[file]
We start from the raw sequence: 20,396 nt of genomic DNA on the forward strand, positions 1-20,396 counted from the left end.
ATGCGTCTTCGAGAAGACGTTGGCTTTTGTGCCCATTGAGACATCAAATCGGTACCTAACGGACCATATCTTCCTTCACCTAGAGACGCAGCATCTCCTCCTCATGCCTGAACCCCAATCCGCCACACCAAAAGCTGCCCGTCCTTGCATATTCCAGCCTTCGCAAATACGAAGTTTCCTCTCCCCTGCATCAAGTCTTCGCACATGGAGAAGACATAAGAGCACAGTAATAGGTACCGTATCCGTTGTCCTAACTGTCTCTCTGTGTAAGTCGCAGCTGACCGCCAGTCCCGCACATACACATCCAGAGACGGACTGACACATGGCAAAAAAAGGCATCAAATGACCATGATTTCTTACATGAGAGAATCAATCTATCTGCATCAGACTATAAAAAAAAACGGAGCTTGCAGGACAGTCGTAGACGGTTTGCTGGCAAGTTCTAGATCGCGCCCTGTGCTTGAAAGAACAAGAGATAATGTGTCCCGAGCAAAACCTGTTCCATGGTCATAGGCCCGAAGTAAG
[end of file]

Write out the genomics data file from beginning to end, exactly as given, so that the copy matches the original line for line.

We start from the raw sequence: 20,396 nt of genomic DNA on the forward strand, positions 1-20,396 counted from the left end.
ATGCGTCTTCGAGAAGACGTTGGCTTTTGTGCCCATTGAGACATCAAATCGGTACCTAACGGACCATATCTTCCTTCACCTAGAGACGCAGCATCTCCTCCTCATGCCTGAACCCCAATCCGCCACACCAAAAGCTGCCCGTCCTTGCATATTCCAGCCTTCGCAAATACGAAGTTTCCTCTCCCCTGCATCAAGTCTTCGCACATGGAGAAGACATAAGAGCACAGTAATAGGTACCGTATCCGTTGTCCTAACTGTCTCTCTGTGTAAGTCGCAGCTGACCGCCAGTCCCGCACATACACATCCAGAGACGGACTGACACATGGCAAAAAAAGGCATCAAATGACCATGATTTCTTACATGAGAGAATCAATCTATCTGCATCAGACTATAAAAAAAAACGGAGCTTGCAGGACAGTCGTAGACGGTTTGCTGGCAAGTTCTAGATCGCGCCCTGTGCTTGAAAGAACAAGAGATAATGTGTCCCGAGCAAAACCTGTTCCATGGTCATAGGCCCGAAGTAAG